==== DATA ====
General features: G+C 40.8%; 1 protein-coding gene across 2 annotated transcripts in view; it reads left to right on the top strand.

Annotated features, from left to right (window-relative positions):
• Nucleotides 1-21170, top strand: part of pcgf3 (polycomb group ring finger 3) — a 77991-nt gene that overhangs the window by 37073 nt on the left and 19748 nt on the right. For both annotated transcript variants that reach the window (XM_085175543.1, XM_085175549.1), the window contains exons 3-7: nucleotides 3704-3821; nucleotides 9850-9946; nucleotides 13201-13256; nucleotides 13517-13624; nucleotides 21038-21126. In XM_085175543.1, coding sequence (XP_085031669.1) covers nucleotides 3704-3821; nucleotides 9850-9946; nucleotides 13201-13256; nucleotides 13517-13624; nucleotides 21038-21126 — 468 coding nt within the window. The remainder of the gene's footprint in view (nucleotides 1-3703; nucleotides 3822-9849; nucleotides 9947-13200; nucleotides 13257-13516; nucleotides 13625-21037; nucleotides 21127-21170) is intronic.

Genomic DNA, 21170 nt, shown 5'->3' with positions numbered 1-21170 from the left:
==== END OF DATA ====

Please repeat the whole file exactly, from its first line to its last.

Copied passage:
General features: G+C 40.8%; 1 protein-coding gene across 2 annotated transcripts in view; it reads left to right on the top strand.

Annotated features, from left to right (window-relative positions):
• Nucleotides 1-21170, top strand: part of pcgf3 (polycomb group ring finger 3) — a 77991-nt gene that overhangs the window by 37073 nt on the left and 19748 nt on the right. For both annotated transcript variants that reach the window (XM_085175543.1, XM_085175549.1), the window contains exons 3-7: nucleotides 3704-3821; nucleotides 9850-9946; nucleotides 13201-13256; nucleotides 13517-13624; nucleotides 21038-21126. In XM_085175543.1, coding sequence (XP_085031669.1) covers nucleotides 3704-3821; nucleotides 9850-9946; nucleotides 13201-13256; nucleotides 13517-13624; nucleotides 21038-21126 — 468 coding nt within the window. The remainder of the gene's footprint in view (nucleotides 1-3703; nucleotides 3822-9849; nucleotides 9947-13200; nucleotides 13257-13516; nucleotides 13625-21037; nucleotides 21127-21170) is intronic.

Genomic DNA, 21170 nt, shown 5'->3' with positions numbered 1-21170 from the left: